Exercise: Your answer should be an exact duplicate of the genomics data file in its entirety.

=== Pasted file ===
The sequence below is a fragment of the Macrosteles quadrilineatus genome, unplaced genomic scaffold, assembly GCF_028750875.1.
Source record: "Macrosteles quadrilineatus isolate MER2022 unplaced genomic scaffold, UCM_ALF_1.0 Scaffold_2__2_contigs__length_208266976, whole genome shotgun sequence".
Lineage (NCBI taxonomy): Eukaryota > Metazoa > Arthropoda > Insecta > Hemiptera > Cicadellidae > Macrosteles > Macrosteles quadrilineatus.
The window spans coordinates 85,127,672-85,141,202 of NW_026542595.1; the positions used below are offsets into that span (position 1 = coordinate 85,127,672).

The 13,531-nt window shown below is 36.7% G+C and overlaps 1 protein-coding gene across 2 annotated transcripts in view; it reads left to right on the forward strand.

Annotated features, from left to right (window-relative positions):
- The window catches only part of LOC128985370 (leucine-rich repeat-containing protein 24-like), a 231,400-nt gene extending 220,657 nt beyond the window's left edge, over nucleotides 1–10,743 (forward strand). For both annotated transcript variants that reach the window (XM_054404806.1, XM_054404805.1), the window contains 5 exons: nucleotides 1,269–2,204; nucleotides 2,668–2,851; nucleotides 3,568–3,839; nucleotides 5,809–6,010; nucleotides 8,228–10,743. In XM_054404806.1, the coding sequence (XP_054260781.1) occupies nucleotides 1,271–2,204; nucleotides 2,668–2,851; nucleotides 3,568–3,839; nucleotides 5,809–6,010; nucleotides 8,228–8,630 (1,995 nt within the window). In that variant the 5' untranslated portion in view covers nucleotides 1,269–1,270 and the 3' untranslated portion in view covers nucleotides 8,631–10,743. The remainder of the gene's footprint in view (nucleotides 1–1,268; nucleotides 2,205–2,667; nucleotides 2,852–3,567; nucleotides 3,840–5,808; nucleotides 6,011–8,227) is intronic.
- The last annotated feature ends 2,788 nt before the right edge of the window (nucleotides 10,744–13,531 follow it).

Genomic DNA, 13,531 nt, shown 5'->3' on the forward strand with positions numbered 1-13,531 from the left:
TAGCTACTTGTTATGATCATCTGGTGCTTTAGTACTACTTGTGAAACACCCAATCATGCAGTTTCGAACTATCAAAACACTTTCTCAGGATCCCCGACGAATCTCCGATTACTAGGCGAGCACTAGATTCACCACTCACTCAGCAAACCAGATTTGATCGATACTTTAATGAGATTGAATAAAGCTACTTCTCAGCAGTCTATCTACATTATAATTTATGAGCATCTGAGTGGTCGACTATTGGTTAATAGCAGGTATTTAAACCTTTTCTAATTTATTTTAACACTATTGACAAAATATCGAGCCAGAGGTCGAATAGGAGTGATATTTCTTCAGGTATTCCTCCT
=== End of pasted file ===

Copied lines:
The sequence below is a fragment of the Macrosteles quadrilineatus genome, unplaced genomic scaffold, assembly GCF_028750875.1.
Source record: "Macrosteles quadrilineatus isolate MER2022 unplaced genomic scaffold, UCM_ALF_1.0 Scaffold_2__2_contigs__length_208266976, whole genome shotgun sequence".
Lineage (NCBI taxonomy): Eukaryota > Metazoa > Arthropoda > Insecta > Hemiptera > Cicadellidae > Macrosteles > Macrosteles quadrilineatus.
The window spans coordinates 85,127,672-85,141,202 of NW_026542595.1; the positions used below are offsets into that span (position 1 = coordinate 85,127,672).

The 13,531-nt window shown below is 36.7% G+C and overlaps 1 protein-coding gene across 2 annotated transcripts in view; it reads left to right on the forward strand.

Annotated features, from left to right (window-relative positions):
- The window catches only part of LOC128985370 (leucine-rich repeat-containing protein 24-like), a 231,400-nt gene extending 220,657 nt beyond the window's left edge, over nucleotides 1–10,743 (forward strand). For both annotated transcript variants that reach the window (XM_054404806.1, XM_054404805.1), the window contains 5 exons: nucleotides 1,269–2,204; nucleotides 2,668–2,851; nucleotides 3,568–3,839; nucleotides 5,809–6,010; nucleotides 8,228–10,743. In XM_054404806.1, the coding sequence (XP_054260781.1) occupies nucleotides 1,271–2,204; nucleotides 2,668–2,851; nucleotides 3,568–3,839; nucleotides 5,809–6,010; nucleotides 8,228–8,630 (1,995 nt within the window). In that variant the 5' untranslated portion in view covers nucleotides 1,269–1,270 and the 3' untranslated portion in view covers nucleotides 8,631–10,743. The remainder of the gene's footprint in view (nucleotides 1–1,268; nucleotides 2,205–2,667; nucleotides 2,852–3,567; nucleotides 3,840–5,808; nucleotides 6,011–8,227) is intronic.
- The last annotated feature ends 2,788 nt before the right edge of the window (nucleotides 10,744–13,531 follow it).

Genomic DNA, 13,531 nt, shown 5'->3' on the forward strand with positions numbered 1-13,531 from the left:
TAGCTACTTGTTATGATCATCTGGTGCTTTAGTACTACTTGTGAAACACCCAATCATGCAGTTTCGAACTATCAAAACACTTTCTCAGGATCCCCGACGAATCTCCGATTACTAGGCGAGCACTAGATTCACCACTCACTCAGCAAACCAGATTTGATCGATACTTTAATGAGATTGAATAAAGCTACTTCTCAGCAGTCTATCTACATTATAATTTATGAGCATCTGAGTGGTCGACTATTGGTTAATAGCAGGTATTTAAACCTTTTCTAATTTATTTTAACACTATTGACAAAATATCGAGCCAGAGGTCGAATAGGAGTGATATTTCTTCAGGTATTCCTCCT